My direction of research has changed slightly since the start of summer. My new goal is to apply a Kalman filter to the MINERvA testbeam. One of the purposes of this testbeam is to determine the momenta of the incoming particles, which is accomplished by setting up a pairs of wire chambers before and after a magnet. These pairs of wire chambers enable us to determine the direction of the particle’s motion before and after passage through the magnetic field, and, from this change in direction, we can determine the particle’s momentum. However, the wire chambers have some degree of error in determining the particle’s position which translates to errors in the particle’s direction and momentum.

In order to reduce these errors, I have implemented a Kalman filter. For simplicity, I first fit tracks of particles sent through with the magnet turned off. I started off with some initial estimate of the particle’s state vector (a vector which encodes both the particle’s position and direction of motion) at the first wire chamber (I set the position equal to the position measured by the first wire chamber, and the direction to be the same as that between the beam source and the hit location). I also encoded the errors associated with these values in a covariance matrix. At this point I used the state vector at the first wire chamber to try to predict what the state vector should be at the second wire chamber. At the same time, I propagated the errors in the covariance matrix to try to determine the errors in the estimated second wire chamber state vector. I then added to this the errors that would be caused by multiple scattering (as the particle moves through a medium, it jostled around by particles in that medium, resulting in random changes in its direction). There are now two calculations of the particle’s state vector at the second wire chamber: the one actually measured by the second wire chamber and the one that would be predicted based on the state vector at the first wire chamber, both of which have errors associated with them. I obtained an improved estimate for the particle’s actual state vector by taking a weighted average of the predicted and the measured hit locations. This returns a new state vector at the second wire chamber with lower errors than either the measured or predicted state vectors. From here, I applied the same process forward to wire chambers 3 and 4, and then went in reverse to improve the estimates at some of the earlier wire chambers.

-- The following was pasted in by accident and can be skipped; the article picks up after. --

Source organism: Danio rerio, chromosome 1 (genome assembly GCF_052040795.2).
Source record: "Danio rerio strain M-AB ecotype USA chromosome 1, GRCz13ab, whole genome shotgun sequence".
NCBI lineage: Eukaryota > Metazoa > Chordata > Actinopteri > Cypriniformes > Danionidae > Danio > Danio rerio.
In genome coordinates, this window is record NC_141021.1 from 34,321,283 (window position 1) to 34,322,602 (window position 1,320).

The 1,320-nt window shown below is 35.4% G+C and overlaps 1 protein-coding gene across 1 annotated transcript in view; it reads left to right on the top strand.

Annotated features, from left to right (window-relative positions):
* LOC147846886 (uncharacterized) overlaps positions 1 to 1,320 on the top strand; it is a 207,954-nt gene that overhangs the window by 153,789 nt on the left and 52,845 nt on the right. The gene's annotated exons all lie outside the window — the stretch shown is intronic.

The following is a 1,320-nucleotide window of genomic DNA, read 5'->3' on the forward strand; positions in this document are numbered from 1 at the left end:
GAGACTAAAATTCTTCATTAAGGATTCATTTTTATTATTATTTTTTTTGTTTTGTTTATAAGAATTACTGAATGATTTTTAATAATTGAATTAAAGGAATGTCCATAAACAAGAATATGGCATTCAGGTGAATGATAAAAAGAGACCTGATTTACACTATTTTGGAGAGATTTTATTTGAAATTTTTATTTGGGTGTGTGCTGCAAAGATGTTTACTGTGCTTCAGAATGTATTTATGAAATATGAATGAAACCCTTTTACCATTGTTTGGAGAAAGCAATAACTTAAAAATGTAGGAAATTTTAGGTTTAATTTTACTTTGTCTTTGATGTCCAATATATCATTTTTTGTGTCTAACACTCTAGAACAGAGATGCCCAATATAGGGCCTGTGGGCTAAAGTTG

I have run into a couple rather annoying errors so far. First, the matrix2 = matrix1.Invert(); command was not working as I had expected, in that, not only did it set matrix2 equal to the inverse of matrix1, but it also set matrix1 equal to its own inverse. This led to later attempts at calling matrix1 not being what I had expected, with the end of result of messing up my output. Given my unfamiliarity with the Kalman filter, I spent a good deal of time looking for errors in how I applied it, if I left out some matrix in some equation somewhere, and, after that, a fair amount of time making sure that all of the covariance matrices and such were correct, etc. Having fixed that, on the advice of my adviser, I went back and noted that the values obtained in the “predict the state vector at the next wire chamber” step differed from the measured values by more than the predicted error. My current theory is that this is due to my small-angle assumption ( tan(x)=sin(x)=x for x<<1 ) being overly simplistic, with the particle’s path angle not <<1. I am currently working on fixing this error by storing tan(angle) and not simple the angle itself in the state vector.